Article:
Firstly you don't require reams of test equipment as many faults are quite simple to diagnose. The more equipment you have the easier it can be especially if you know how to use it but on the whole I tend to get away with the following...
A Frequency Counter. This needn't be expensive, I commonly use a 7 digit Zetagi which cost me £30 secondhand. Try to avoid the 5 digit ones as you cant truly set radios with these, they are only any good to give you a rough guide to where you are. A SWR/PWR meter. Preferably a twin metered one. Mine cost me £21 brand new and needs to be capable of handling 100w or more. A decent Power Supply A 10-14 amp will normally get you by without too much trouble. You can run a few bits of test equipment off this as well as the repairable radio. A multiband radio TX/RX. This is so you can listen to the radio you are repairing/adapting. This can be anything you want, I used to use an adapted president Grant which covered triple to double plus UK40. That made me able to check most rigs out on the blocks. It depends how advanced you want to go. A Dummy Load This is necessary to check the output power of a radio. An antenna will never be a true 50 ohm load all over so this is required for accuracy. There are loads on the market, some you can easily make. The bigger the better as you may well be testing equipment pushing out well over 4w A Solder Station These can be expensive, it depends on where you go for one. You need one with interchangeable tips and also a range of tips as you will be soldering very fine work to PL259 plugs and so on. A de-soldering pump is also a necessity as it is near impossible to get some components out without damaging the circuit board track. A workplace Trust me this is a must. It's no good trying to run a business from your kitchen table. You need somewhere to keep all your equipment which you can just shut the door on in times of stress and forget about for a while. Also stocks of knackered CB's for their spare parts (gold dust) takes up a reasonable amount of space.
Obviously you need an outdoor antenna, switcher boxes and the like so you can set up your shack how you like and user-friendly. A decent benchtop and shelving is a good idea and plenty of power sockets. A comfortable chair is also a good idea. Another good idea is to make up a power lead with multiple connectors on one end for powering all sorts of radios otherwise your going to have loads of tangled cables. An extension speaker is also a must with possibly an adapted plug in end with crocodile clips as ext. speaker sockets aren't always an option on some CB's. An assortment of precision screwdrivers and plastic trimmers will be needed and are available quite cheaply on eBay. Switch cleaner and silicon spray are also very useful and can save having to replace volume/squelch pots etc. that have gotten dirty over time with use. The list can go on and on..... but in general the above should see you well. Many will say you need an Oscilloscope as a must but in reality, I rarely find a real use for them except for tuning SSB radios but this can be very technical and not really recommended for a beginner. That said when tuning radio o/p power its easier to spot spurious emissions (transmitting on different frequencies simultaneously) otherwise you wont notice this unless in bad cases where it will send the frequency counter haywire.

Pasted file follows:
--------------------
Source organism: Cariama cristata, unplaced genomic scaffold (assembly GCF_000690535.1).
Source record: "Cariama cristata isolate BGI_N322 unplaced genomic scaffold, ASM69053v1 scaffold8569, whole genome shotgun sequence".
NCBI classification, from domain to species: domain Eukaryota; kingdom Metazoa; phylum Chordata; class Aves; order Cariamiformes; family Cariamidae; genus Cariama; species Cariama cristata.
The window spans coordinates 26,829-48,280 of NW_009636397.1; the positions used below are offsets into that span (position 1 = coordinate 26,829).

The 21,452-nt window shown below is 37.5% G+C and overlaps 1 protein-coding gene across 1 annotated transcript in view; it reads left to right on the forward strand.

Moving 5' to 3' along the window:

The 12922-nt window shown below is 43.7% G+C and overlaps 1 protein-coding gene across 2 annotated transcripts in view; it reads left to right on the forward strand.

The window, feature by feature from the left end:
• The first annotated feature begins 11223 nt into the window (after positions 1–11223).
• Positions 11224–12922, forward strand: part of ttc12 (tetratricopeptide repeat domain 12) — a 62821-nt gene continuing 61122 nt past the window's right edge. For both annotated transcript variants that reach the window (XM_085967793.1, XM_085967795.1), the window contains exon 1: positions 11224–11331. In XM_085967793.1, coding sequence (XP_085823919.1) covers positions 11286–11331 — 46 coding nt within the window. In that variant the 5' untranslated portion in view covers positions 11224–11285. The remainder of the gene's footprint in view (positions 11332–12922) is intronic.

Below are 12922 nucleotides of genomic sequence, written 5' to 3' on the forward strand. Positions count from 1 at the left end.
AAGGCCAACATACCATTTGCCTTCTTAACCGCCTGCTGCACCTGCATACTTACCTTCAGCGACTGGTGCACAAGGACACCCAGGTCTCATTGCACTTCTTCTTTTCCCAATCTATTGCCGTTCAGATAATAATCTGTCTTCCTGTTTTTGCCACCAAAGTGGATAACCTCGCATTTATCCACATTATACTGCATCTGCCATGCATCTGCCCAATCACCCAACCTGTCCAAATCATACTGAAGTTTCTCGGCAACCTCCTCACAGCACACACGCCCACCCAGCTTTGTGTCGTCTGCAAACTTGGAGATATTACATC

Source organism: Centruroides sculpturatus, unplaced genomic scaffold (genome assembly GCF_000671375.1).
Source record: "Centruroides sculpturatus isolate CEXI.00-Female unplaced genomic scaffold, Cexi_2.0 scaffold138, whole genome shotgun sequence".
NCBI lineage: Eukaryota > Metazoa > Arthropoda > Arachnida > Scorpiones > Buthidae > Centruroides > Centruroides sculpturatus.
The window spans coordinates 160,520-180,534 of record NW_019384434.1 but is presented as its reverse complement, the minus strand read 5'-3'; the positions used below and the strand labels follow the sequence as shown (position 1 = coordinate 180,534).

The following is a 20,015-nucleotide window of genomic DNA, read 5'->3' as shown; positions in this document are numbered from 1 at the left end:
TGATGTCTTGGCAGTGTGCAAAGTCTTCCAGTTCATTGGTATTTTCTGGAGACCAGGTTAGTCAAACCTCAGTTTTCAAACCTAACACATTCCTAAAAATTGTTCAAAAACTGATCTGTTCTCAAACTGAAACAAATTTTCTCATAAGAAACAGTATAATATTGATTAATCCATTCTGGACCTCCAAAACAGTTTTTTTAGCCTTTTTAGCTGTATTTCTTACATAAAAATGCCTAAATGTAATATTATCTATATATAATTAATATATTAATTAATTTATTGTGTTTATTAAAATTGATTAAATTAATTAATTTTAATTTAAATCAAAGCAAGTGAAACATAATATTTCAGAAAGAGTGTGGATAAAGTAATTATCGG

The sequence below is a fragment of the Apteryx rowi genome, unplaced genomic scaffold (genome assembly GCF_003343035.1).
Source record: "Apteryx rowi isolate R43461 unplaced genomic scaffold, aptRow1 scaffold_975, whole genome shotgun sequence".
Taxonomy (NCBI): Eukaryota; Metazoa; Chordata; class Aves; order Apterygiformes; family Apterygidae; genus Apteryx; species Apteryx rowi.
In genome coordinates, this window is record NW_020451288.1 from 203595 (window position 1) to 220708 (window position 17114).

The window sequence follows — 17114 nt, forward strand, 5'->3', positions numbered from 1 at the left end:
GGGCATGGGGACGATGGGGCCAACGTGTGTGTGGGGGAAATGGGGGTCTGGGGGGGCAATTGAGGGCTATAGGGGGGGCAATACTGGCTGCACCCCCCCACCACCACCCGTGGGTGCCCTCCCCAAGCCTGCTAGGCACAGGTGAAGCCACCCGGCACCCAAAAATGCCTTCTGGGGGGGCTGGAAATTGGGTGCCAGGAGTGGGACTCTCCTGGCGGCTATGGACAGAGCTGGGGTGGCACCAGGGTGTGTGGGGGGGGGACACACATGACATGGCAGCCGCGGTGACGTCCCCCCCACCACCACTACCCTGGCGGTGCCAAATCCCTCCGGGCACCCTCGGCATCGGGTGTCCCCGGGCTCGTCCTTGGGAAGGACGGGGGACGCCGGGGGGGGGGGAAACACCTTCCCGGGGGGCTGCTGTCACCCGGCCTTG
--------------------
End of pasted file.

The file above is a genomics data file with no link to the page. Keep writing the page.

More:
The CB RIG DOCTORS most useful weapon is common sense..... USE IT WISELY
Another point to note is PEOPLE. Some people can be a real pain, some can be completely arrogant and demand all sorts. Some can be great and you can make lots of new friends... unless you bugger up their rigs of course then you can make many enemies. Be realistic in what you expect to charge for your Repairs. Most CB radios these days are only worth around £15- 50 so your not going to make a fortune. An average repair I charge £5 + parts used. If the radio has been severely damaged and it takes a good while that can go to £10 + parts. Adaptions are different. Fitting mid blocks takes me just over 1 1/2 hours including testing so I charge £17 of which up to £9 of the cost can be the PLL IC itself. Fitting Eproms I charge around £26 - £30 but half that can be the cost of the board. Like I said earlier.... don't expect to get rich... it's not going to happen.
Another thing I do is keep a book where I keep information in so I can cross-reference for timesaving later on. Any job you do note things down so you can go back to it later and either correct it or remember it for next time. I write down the positions of the silver horseshoe type adjusters (RV's) so I know what they do without having to try them out as you tend to forget... you...like I... am only human..